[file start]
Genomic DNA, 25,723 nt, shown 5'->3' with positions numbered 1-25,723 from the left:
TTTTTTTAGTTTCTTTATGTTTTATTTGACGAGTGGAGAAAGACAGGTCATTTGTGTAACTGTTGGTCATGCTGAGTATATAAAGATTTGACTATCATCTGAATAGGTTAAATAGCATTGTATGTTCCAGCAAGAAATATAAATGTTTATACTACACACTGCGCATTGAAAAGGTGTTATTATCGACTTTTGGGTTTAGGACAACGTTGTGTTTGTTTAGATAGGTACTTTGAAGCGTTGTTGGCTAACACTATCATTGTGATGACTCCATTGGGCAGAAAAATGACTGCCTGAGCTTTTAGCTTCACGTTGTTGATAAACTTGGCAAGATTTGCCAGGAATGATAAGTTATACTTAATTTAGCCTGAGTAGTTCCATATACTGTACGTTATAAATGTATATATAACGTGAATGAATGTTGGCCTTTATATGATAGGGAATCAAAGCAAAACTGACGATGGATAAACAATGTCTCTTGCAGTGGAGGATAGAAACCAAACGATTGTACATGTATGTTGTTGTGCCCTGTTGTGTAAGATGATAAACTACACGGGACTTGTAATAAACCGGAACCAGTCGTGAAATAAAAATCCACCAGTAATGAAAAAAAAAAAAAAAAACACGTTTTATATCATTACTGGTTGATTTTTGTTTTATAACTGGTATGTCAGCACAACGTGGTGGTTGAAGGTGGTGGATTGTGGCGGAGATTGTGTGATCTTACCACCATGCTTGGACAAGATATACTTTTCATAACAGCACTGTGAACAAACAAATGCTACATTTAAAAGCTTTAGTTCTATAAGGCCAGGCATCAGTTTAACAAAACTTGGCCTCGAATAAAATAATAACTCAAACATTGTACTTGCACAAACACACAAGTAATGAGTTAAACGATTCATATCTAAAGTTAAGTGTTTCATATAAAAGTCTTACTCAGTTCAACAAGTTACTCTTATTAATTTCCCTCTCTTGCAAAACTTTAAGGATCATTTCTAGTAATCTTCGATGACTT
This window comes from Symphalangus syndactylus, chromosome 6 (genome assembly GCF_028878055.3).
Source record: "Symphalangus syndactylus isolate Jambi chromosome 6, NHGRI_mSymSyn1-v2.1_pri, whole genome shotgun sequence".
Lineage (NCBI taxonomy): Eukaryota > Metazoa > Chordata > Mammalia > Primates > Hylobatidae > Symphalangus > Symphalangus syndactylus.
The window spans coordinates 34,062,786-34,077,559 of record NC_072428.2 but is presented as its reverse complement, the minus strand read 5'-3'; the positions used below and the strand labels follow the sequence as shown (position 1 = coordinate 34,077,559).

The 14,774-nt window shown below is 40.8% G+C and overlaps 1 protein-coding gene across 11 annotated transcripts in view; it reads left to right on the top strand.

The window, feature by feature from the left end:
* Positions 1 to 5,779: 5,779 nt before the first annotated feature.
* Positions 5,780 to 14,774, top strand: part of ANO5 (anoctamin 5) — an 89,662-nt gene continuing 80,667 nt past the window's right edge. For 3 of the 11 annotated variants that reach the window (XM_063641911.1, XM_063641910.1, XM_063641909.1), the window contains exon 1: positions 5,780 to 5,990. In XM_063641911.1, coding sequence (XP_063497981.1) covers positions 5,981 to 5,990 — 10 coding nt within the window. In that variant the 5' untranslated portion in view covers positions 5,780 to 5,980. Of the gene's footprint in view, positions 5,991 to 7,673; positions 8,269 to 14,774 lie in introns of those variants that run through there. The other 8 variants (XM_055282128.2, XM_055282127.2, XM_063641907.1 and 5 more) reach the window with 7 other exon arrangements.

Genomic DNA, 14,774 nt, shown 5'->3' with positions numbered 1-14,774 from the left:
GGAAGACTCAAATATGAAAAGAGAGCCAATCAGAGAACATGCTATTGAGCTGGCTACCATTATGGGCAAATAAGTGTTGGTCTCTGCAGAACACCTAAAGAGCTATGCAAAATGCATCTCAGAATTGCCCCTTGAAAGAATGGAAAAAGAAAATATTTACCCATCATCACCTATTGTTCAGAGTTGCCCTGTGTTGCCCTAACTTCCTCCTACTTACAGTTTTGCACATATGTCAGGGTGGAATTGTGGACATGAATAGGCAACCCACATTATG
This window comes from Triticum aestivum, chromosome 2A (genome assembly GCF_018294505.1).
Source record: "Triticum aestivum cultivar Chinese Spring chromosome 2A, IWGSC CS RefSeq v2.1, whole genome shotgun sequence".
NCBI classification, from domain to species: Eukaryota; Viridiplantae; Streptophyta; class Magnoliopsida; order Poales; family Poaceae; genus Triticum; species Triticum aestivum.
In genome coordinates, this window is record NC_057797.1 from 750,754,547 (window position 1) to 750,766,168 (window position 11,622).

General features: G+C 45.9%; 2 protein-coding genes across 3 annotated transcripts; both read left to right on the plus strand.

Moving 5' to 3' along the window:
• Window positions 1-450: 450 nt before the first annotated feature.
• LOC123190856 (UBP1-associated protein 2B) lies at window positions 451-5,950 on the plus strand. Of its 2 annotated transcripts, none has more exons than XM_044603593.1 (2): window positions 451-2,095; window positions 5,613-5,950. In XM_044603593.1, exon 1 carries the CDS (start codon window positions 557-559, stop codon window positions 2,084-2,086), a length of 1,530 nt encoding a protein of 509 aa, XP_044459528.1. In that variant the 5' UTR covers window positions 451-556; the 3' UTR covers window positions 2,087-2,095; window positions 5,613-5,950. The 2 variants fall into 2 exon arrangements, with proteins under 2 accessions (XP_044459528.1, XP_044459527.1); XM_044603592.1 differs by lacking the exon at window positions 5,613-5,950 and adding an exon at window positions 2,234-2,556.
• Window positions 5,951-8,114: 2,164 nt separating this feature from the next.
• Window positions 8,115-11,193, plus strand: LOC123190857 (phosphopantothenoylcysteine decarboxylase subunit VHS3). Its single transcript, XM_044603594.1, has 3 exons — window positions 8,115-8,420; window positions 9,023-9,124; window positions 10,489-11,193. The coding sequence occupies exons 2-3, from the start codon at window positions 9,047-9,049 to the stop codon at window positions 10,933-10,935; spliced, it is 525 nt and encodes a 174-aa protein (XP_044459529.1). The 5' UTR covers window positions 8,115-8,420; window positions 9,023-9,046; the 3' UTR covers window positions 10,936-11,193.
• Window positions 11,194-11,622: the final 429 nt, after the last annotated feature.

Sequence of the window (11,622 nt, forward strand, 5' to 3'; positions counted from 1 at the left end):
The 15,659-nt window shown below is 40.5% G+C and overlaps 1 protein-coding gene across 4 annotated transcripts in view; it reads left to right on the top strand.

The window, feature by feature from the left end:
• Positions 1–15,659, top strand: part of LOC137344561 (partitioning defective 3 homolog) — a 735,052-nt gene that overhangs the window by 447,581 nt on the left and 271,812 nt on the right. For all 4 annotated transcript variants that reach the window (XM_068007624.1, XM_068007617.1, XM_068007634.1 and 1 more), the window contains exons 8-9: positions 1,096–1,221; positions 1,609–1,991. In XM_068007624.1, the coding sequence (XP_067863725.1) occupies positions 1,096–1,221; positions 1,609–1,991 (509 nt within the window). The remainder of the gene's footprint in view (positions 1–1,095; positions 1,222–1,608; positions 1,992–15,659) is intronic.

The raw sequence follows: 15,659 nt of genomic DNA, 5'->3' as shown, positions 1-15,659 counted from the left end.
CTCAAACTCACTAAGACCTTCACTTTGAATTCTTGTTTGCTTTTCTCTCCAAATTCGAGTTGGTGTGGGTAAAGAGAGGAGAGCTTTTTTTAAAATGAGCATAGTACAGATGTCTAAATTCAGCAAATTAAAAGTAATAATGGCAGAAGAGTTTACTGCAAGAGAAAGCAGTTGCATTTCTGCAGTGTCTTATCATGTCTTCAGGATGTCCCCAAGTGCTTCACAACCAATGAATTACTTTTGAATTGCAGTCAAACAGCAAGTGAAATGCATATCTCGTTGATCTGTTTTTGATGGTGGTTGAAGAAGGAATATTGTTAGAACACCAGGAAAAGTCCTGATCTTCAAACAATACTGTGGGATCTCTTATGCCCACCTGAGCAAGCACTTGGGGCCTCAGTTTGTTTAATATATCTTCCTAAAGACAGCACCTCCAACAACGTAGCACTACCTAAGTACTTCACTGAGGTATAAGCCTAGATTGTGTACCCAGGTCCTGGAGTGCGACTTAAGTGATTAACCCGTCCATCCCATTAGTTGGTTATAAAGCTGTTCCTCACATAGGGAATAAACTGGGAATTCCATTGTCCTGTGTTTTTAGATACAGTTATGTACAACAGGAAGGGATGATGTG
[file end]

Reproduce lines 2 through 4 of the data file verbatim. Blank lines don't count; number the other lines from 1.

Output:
TTTTTTTAGTTTCTTTATGTTTTATTTGACGAGTGGAGAAAGACAGGTCATTTGTGTAACTGTTGGTCATGCTGAGTATATAAAGATTTGACTATCATCTGAATAGGTTAAATAGCATTGTATGTTCCAGCAAGAAATATAAATGTTTATACTACACACTGCGCATTGAAAAGGTGTTATTATCGACTTTTGGGTTTAGGACAACGTTGTGTTTGTTTAGATAGGTACTTTGAAGCGTTGTTGGCTAACACTATCATTGTGATGACTCCATTGGGCAGAAAAATGACTGCCTGAGCTTTTAGCTTCACGTTGTTGATAAACTTGGCAAGATTTGCCAGGAATGATAAGTTATACTTAATTTAGCCTGAGTAGTTCCATATACTGTACGTTATAAATGTATATATAACGTGAATGAATGTTGGCCTTTATATGATAGGGAATCAAAGCAAAACTGACGATGGATAAACAATGTCTCTTGCAGTGGAGGATAGAAACCAAACGATTGTACATGTATGTTGTTGTGCCCTGTTGTGTAAGATGATAAACTACACGGGACTTGTAATAAACCGGAACCAGTCGTGAAATAAAAATCCACCAGTAATGAAAAAAAAAAAAAAAAACACGTTTTATATCATTACTGGTTGATTTTTGTTTTATAACTGGTATGTCAGCACAACGTGGTGGTTGAAGGTGGTGGATTGTGGCGGAGATTGTGTGATCTTACCACCATGCTTGGACAAGATATACTTTTCATAACAGCACTGTGAACAAACAAATGCTACATTTAAAAGCTTTAGTTCTATAAGGCCAGGCATCAGTTTAACAAAACTTGGCCTCGAATAAAATAATAACTCAAACATTGTACTTGCACAAACACACAAGTAATGAGTTAAACGATTCATATCTAAAGTTAAGTGTTTCATATAAAAGTCTTACTCAGTTCAACAAGTTACTCTTATTAATTTCCCTCTCTTGCAAAACTTTAAGGATCATTTCTAGTAATCTTCGATGACTT
This window comes from Symphalangus syndactylus, chromosome 6 (genome assembly GCF_028878055.3).
Source record: "Symphalangus syndactylus isolate Jambi chromosome 6, NHGRI_mSymSyn1-v2.1_pri, whole genome shotgun sequence".